Emotions ran high Saturday as hundreds of East Bay residents packed town hall meetings to discuss President Barack Obama's health care plan.
Some people shouted angrily. Some jeered. Others applauded. And at times, some even engaged in actual debate.
The boisterous events in Fremont, San Leandro and Alameda, hosted by U.S. Rep. Pete Stark, D-Fremont, mirrored the passionate displays that have occurred at town halls across the country.
They also highlighted the widespread confusion that exists about what is contained in the complex proposals now under consideration by Congress.
Stark fielded numerous questions about whether people would lose their Kaiser Permanente coverage, be required to undergo end-of-life counseling, have the government mandate what types of procedures they can receive, and watch their taxes jump dramatically.
Stark, who as chairman of the House Ways and Means Health Subcommittee helped draft portions of the legislation, attempted to set the record straight, but occasionally struggled to be heard over shouts from the crowd.
"There are conservatives in our district who are scared, for example, that they won't be able to select their own physician," Stark said. "That's not true. There are some fears by Medicare beneficiaries that their Medicare will disappear. I hope today we can put some of those to rest."
More than 600 people gathered at the Fremont Senior Center, but only about half could get
Inside, Fremont resident Clark Denning, an unemployed electrician, said his insurance will run out in October and he is worried that he will be excluded from getting new coverage because of a pre-existing condition.
Stark noted that under the proposal, both public and private insurance plans could no longer exclude people because of pre-existing conditions.
When Stark mentioned the 47 million uninsured people in the United States, most of whom would eventually be covered if the plan is enacted, one man shouted, "How many of them are illegal?"
Stark responded that the bill states that undocumented immigrants will not be covered.
One misconception that continues to circulate is that the bill would set up "death panels" in which bureaucrats would determine which seniors are worthy enough to receive life-sustaining medical treatment.
One person with an 84-year-old mother angrily told Stark, "I'll be darned if I wait for a committee to decide whether she's productive enough to receive health care."
Stark stressed that the bill would merely authorize Medicare to pay doctors for counseling patients about end-of-life care, if the patient wishes. There are no "death panels" and nothing is mandatory, he said.
Several speakers expressed fears that private insurance companies would not be able to compete with the public plan that would be established as an option under the proposal. Some said they are worried they would lose their Kaiser coverage.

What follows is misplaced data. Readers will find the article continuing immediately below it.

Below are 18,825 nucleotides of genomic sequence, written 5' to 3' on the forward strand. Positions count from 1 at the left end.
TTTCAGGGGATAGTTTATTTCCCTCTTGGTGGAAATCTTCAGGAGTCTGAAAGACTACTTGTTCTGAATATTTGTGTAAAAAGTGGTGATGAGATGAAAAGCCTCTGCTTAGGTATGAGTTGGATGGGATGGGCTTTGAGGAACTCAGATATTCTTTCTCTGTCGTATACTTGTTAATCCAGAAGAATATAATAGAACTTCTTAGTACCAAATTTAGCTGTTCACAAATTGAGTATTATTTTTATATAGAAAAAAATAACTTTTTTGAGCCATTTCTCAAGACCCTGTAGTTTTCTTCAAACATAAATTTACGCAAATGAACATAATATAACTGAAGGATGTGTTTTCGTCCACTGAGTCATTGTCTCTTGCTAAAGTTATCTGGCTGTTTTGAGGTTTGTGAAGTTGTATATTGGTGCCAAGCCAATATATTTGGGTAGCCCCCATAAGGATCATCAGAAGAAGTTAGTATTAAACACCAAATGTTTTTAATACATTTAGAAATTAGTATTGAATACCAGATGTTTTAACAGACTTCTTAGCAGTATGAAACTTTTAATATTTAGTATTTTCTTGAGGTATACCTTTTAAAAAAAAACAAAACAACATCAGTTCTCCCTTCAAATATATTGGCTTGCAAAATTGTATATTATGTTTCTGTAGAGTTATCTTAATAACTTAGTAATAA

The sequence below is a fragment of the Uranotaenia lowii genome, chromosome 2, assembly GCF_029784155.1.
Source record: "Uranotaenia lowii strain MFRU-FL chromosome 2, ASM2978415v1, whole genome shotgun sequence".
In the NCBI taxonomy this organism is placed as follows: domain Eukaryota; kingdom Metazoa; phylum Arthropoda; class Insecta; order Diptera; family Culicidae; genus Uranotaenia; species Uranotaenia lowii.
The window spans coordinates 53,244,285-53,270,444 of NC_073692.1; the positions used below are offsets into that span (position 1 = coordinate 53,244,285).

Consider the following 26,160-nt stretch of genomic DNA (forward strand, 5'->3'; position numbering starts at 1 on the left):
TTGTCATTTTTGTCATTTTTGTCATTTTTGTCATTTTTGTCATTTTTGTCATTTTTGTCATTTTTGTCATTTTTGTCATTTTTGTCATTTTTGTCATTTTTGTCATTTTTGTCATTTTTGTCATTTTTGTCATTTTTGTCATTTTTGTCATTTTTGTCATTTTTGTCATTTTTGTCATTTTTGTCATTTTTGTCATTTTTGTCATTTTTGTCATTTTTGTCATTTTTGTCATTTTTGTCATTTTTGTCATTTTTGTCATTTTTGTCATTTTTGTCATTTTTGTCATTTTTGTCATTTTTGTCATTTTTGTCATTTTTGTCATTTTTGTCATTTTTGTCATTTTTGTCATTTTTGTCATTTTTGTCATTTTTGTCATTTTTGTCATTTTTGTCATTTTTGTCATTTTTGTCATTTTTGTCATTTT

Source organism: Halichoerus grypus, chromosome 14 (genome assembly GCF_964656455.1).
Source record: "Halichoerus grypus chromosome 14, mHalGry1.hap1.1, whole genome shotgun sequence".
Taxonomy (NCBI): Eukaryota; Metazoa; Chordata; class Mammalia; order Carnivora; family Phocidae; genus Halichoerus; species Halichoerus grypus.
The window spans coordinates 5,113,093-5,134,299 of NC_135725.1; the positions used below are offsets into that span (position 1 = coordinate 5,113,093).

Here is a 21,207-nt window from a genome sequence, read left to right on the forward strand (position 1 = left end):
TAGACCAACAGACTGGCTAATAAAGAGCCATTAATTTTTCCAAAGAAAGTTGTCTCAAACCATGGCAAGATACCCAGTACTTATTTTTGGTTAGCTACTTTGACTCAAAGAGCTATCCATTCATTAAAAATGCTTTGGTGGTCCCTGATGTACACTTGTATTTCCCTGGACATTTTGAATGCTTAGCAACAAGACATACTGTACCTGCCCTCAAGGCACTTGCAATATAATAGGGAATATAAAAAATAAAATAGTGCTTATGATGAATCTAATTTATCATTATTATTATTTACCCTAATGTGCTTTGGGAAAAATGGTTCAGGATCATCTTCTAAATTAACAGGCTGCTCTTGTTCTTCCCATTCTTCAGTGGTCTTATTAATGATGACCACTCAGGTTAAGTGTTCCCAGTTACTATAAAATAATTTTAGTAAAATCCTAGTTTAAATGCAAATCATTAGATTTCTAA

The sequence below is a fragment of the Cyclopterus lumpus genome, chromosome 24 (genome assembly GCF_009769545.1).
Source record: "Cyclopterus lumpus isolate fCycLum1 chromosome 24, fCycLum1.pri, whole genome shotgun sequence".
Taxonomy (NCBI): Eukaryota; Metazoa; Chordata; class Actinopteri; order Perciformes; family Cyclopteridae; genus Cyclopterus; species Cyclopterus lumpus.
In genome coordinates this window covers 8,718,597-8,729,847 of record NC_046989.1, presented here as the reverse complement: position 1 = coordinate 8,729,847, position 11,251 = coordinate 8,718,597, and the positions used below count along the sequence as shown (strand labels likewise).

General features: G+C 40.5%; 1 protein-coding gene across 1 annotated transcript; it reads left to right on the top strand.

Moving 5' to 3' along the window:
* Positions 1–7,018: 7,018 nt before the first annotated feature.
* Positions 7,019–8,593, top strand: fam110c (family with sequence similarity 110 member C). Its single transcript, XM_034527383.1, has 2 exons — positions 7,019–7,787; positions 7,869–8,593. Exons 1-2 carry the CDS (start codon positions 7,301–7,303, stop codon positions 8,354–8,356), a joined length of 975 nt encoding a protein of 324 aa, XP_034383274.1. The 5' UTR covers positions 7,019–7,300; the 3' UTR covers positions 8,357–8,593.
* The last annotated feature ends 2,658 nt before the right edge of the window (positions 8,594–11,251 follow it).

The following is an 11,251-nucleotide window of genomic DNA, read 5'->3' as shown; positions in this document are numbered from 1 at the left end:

"It looks to me like this is going to go away and all 97 percent of us are going to be covered by this garbage in this (public) plan," one woman said.
Stark stressed that people who are happy with their current coverage will be able to keep it.
"There's no chance that Kaiser won't be available to you," he added.
When one man complained that many members of Congress have not read the entire 1,600 pages of the bill, an audience member said sarcastically, "Thanks, Rush Limbaugh." A woman in front of him then turned and said, "Yes, thanks, Rush Limbaugh," expressing her support for the conservative commentator.
Several speakers angrily chastised Stark by saying, "Remember, you are our servant." When Stark discussed the rising cost of health care in the U.S., one man shouted, "Fix it."
As she left the meeting, Fremont resident Erminia Leask shook her head.
"My 9-year-old grandson has more manners than some of these people that came," she said.
Calmer in San Leandro
A smaller group at San Leandro City Hall engaged in less yelling and had more concrete discussions about the proposed health care reforms. A capacity crowd of 140 gathered inside, while several dozen people stood outside.
San Leandro family physician Bruce Robinson disagreed with critics who have argued that government bureaucrats would interfere with health decisions under the plan.
"It's the insurance companies that are getting between me and my patients," he said. "It is not the government."
Rome Aloise of the Teamsters said his members support the plan because they believe it will enable them to keep the "Cadillac" benefits that they have obtained from employers. If nothing is done, he said, companies will find it harder to pay the rising cost of premiums.
"Without some type of national health care, our employers cannot survive and compete," he said.
In response to speakers who voiced fears about rising taxes, Stark noted that a proposed new health care surcharge would apply only to families making more than $350,000 a year.
Stark ended the sessions by promising to return next month for another round of town halls.
"I think there are some misunderstandings about the bill," he told the crowd. "We will try to straighten those out."